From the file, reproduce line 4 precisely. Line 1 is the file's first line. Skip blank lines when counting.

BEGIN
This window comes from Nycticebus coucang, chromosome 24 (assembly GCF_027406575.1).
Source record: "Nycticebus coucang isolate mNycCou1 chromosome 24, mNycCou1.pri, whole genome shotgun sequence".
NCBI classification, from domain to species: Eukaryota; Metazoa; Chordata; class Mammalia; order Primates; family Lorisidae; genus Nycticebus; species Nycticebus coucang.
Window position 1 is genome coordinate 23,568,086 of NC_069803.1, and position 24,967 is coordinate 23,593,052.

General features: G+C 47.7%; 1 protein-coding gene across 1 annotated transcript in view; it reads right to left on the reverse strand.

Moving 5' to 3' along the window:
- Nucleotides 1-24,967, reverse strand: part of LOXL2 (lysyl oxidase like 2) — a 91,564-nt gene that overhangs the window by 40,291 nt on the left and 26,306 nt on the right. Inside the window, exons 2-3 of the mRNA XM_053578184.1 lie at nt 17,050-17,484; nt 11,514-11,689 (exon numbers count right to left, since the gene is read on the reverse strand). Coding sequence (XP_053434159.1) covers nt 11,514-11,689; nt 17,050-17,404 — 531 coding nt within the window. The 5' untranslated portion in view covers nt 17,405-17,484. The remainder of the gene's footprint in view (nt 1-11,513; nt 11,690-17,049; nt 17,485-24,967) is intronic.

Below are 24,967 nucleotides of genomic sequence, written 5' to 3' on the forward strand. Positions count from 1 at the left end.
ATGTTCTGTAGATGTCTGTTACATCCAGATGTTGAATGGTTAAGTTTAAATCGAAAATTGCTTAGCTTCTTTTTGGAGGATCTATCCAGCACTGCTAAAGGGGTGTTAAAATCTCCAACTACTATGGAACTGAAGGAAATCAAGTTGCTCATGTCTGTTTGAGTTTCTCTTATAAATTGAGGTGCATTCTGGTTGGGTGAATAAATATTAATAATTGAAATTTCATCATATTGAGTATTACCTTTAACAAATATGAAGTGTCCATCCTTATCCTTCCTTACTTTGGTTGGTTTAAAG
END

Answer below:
Window position 1 is genome coordinate 23,568,086 of NC_069803.1, and position 24,967 is coordinate 23,593,052.